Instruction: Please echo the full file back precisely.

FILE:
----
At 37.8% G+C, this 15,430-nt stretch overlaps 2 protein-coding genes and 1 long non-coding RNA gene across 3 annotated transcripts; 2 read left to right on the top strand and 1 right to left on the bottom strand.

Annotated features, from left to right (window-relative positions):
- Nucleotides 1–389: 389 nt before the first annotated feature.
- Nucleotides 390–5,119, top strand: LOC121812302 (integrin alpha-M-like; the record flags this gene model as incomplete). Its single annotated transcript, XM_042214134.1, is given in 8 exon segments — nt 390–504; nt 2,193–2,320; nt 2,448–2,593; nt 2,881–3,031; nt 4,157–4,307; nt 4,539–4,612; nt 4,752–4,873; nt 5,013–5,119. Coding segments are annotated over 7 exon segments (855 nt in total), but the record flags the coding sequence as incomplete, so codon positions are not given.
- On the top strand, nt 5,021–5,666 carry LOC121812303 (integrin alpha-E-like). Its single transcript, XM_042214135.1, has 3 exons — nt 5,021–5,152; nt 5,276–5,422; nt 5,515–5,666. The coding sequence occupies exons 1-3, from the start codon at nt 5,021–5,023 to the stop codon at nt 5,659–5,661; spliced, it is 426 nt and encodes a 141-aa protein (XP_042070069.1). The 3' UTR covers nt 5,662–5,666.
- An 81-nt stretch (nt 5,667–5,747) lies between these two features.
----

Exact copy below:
At 37.8% G+C, this 15,430-nt stretch overlaps 2 protein-coding genes and 1 long non-coding RNA gene across 3 annotated transcripts; 2 read left to right on the top strand and 1 right to left on the bottom strand.

Annotated features, from left to right (window-relative positions):
- Nucleotides 1–389: 389 nt before the first annotated feature.
- Nucleotides 390–5,119, top strand: LOC121812302 (integrin alpha-M-like; the record flags this gene model as incomplete). Its single annotated transcript, XM_042214134.1, is given in 8 exon segments — nt 390–504; nt 2,193–2,320; nt 2,448–2,593; nt 2,881–3,031; nt 4,157–4,307; nt 4,539–4,612; nt 4,752–4,873; nt 5,013–5,119. Coding segments are annotated over 7 exon segments (855 nt in total), but the record flags the coding sequence as incomplete, so codon positions are not given.
- On the top strand, nt 5,021–5,666 carry LOC121812303 (integrin alpha-E-like). Its single transcript, XM_042214135.1, has 3 exons — nt 5,021–5,152; nt 5,276–5,422; nt 5,515–5,666. The coding sequence occupies exons 1-3, from the start codon at nt 5,021–5,023 to the stop codon at nt 5,659–5,661; spliced, it is 426 nt and encodes a 141-aa protein (XP_042070069.1). The 3' UTR covers nt 5,662–5,666.
- An 81-nt stretch (nt 5,667–5,747) lies between these two features.